Be heard on city, county budgets

As local companies saw their business fall off a cliff and adjusted their work forces immediately, local governments had the luxury of time — and some stimulus dollars — before seeing the downturn clobber their budgets.

The grace period appears more than over, though, with both the city and Sedgwick County signaling that things are way past tight and necessitating tough choices.

The county projects that property taxes and investment income will be down this year by $2.2 million and $3.2 million, respectively. Sedgwick County Manager William Buchanan will offer his budget recommendation at today's County Commission meeting, with opportunities for public input at the regular July 21 meeting and a special hearing at 9 a.m. Aug. 10.

In the case of the city of Wichita's proposed $500 million budget for 2011-12, the winners are taxpayers and drivers, who would see no property-tax increase but $600,000 more in residential street repairs. If so, that will extend quite a feat even further — to 17 years without raising the city's mill levy.

City Manager Robert Layton's proposal to save $6.4 million would require 65 job cuts, as well as employee furloughs and departmental consolidations. In the context of the community's thousands of layoffs, that blow seems modest. But it won't to the workers and families affected, of course.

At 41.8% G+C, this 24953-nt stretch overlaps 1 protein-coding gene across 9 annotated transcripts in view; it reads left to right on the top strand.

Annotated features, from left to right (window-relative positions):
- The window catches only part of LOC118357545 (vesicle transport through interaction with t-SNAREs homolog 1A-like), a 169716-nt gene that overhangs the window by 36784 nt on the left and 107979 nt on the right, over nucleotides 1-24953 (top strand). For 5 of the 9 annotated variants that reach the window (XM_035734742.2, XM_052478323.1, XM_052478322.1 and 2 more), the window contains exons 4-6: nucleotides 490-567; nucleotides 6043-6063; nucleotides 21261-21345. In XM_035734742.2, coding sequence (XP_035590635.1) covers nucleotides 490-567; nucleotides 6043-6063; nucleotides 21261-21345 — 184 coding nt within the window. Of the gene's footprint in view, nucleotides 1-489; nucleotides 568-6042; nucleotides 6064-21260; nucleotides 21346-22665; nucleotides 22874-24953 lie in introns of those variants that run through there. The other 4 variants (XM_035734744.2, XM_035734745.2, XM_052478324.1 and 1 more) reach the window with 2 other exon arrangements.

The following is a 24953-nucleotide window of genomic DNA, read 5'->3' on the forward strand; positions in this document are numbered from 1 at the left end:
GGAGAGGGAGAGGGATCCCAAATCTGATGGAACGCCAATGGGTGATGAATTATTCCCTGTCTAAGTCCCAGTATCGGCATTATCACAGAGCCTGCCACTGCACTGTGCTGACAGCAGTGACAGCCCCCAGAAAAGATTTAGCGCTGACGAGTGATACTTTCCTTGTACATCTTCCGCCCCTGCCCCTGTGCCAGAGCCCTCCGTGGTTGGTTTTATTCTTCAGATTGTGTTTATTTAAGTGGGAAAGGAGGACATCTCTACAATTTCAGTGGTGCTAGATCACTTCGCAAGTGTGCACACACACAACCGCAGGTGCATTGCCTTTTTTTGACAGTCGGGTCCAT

Meanwhile, the Wichita City Council effectively voted Tuesday to cut Wichita Police Department school resource officers from USD 259 middle schools. Regrettably, it did so without much opportunity for the community to fight for the program, which has been good for school safety as well as fighting gangs, drugs and other crime. At least Layton and others clearly regret the move, which means just seven officers will staff district high schools. If the SROs are missed, as they surely will be, the middle schools and community need to advocate their return.

Some Layton proposals raise questions, such as letting the YMCA and other providers handle some city recreation programs. The public can weigh in on this and other budget issues at the City Council meetings at 9 a.m. July 20 and Aug. 3 and 10.

If a government's spending reflects its priorities, so does where it chooses to cut. In the days until the city and county adopt their budgets next month, citizens need to make their concerns and preferences known.